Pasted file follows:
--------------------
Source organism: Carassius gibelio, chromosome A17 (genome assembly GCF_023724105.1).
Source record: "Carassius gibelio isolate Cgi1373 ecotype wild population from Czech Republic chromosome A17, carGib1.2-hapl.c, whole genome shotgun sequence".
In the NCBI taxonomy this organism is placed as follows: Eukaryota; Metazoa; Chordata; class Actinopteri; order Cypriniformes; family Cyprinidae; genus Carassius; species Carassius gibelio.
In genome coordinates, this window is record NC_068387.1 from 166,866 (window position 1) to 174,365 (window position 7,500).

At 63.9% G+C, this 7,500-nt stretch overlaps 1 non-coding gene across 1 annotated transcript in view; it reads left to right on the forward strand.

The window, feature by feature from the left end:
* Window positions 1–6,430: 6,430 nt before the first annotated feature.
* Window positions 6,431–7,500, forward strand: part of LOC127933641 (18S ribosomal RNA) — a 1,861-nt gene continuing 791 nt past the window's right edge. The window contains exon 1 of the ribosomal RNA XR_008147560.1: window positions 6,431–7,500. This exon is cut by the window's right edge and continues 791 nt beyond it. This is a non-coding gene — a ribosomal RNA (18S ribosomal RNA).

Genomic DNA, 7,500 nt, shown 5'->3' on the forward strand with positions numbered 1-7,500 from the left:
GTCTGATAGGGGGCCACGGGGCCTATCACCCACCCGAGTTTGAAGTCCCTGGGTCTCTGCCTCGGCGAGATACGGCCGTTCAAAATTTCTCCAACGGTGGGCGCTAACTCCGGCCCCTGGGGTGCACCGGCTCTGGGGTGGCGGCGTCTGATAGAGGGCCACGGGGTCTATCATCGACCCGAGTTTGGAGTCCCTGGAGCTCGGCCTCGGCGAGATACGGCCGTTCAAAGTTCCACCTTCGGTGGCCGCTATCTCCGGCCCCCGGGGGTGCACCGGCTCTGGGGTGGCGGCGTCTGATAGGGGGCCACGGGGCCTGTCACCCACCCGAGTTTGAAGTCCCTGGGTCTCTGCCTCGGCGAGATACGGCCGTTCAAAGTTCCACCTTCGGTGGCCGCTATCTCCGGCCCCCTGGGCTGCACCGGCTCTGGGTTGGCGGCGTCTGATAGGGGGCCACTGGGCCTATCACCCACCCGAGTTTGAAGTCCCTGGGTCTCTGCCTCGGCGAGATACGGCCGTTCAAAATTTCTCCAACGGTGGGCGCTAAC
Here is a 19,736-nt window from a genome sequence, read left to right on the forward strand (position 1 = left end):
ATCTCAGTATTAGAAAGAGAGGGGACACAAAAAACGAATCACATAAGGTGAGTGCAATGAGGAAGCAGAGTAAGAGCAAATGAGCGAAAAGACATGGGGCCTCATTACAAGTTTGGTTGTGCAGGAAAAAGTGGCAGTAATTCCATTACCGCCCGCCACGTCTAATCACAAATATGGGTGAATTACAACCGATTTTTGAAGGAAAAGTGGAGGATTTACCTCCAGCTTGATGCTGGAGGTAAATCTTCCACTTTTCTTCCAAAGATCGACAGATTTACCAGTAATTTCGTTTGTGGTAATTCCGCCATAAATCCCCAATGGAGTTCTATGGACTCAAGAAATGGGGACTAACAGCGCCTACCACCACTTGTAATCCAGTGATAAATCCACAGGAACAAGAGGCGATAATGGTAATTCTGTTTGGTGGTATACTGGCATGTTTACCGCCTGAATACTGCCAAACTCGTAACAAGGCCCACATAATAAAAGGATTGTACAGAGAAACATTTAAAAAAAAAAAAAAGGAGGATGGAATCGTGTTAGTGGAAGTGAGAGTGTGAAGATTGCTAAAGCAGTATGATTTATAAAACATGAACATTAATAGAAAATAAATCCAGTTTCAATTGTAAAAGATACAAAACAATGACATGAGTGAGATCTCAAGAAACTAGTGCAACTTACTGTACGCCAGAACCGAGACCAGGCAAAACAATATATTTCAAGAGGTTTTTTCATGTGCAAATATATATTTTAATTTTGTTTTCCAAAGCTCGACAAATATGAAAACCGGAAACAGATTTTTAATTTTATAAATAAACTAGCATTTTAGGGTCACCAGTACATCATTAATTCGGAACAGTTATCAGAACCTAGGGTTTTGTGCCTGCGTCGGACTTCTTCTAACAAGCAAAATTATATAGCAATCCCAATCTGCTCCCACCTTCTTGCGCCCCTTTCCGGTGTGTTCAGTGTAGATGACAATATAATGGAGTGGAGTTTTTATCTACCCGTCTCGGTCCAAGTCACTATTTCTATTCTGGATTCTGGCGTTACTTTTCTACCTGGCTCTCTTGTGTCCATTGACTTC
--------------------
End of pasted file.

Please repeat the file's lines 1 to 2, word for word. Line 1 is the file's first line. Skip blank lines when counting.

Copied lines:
Source organism: Carassius gibelio, chromosome A17 (genome assembly GCF_023724105.1).
Source record: "Carassius gibelio isolate Cgi1373 ecotype wild population from Czech Republic chromosome A17, carGib1.2-hapl.c, whole genome shotgun sequence".